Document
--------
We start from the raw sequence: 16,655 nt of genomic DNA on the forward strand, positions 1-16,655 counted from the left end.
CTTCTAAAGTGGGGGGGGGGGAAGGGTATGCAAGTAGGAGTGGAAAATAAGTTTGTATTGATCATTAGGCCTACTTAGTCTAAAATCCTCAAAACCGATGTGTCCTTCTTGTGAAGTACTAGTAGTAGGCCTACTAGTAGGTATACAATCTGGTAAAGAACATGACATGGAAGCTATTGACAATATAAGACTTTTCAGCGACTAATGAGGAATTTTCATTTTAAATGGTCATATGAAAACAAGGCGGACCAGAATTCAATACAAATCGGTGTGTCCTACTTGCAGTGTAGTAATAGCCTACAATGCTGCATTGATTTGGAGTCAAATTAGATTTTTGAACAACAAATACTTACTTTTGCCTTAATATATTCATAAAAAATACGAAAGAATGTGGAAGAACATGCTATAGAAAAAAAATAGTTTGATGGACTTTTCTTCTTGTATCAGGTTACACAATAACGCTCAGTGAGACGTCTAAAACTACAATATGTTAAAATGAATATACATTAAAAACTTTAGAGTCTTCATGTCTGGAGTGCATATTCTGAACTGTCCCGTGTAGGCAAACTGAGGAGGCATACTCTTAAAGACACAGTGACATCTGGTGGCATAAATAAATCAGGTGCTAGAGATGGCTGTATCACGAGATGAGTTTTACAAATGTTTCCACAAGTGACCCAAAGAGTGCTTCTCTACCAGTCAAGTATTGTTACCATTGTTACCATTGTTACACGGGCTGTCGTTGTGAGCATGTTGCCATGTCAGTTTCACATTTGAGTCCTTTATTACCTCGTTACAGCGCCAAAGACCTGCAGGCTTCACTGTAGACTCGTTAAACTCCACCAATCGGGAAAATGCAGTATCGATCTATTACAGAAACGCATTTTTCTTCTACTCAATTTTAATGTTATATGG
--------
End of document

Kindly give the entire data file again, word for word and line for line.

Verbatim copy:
We start from the raw sequence: 16,655 nt of genomic DNA on the forward strand, positions 1-16,655 counted from the left end.
CTTCTAAAGTGGGGGGGGGGGAAGGGTATGCAAGTAGGAGTGGAAAATAAGTTTGTATTGATCATTAGGCCTACTTAGTCTAAAATCCTCAAAACCGATGTGTCCTTCTTGTGAAGTACTAGTAGTAGGCCTACTAGTAGGTATACAATCTGGTAAAGAACATGACATGGAAGCTATTGACAATATAAGACTTTTCAGCGACTAATGAGGAATTTTCATTTTAAATGGTCATATGAAAACAAGGCGGACCAGAATTCAATACAAATCGGTGTGTCCTACTTGCAGTGTAGTAATAGCCTACAATGCTGCATTGATTTGGAGTCAAATTAGATTTTTGAACAACAAATACTTACTTTTGCCTTAATATATTCATAAAAAATACGAAAGAATGTGGAAGAACATGCTATAGAAAAAAAATAGTTTGATGGACTTTTCTTCTTGTATCAGGTTACACAATAACGCTCAGTGAGACGTCTAAAACTACAATATGTTAAAATGAATATACATTAAAAACTTTAGAGTCTTCATGTCTGGAGTGCATATTCTGAACTGTCCCGTGTAGGCAAACTGAGGAGGCATACTCTTAAAGACACAGTGACATCTGGTGGCATAAATAAATCAGGTGCTAGAGATGGCTGTATCACGAGATGAGTTTTACAAATGTTTCCACAAGTGACCCAAAGAGTGCTTCTCTACCAGTCAAGTATTGTTACCATTGTTACCATTGTTACACGGGCTGTCGTTGTGAGCATGTTGCCATGTCAGTTTCACATTTGAGTCCTTTATTACCTCGTTACAGCGCCAAAGACCTGCAGGCTTCACTGTAGACTCGTTAAACTCCACCAATCGGGAAAATGCAGTATCGATCTATTACAGAAACGCATTTTTCTTCTACTCAATTTTAATGTTATATGG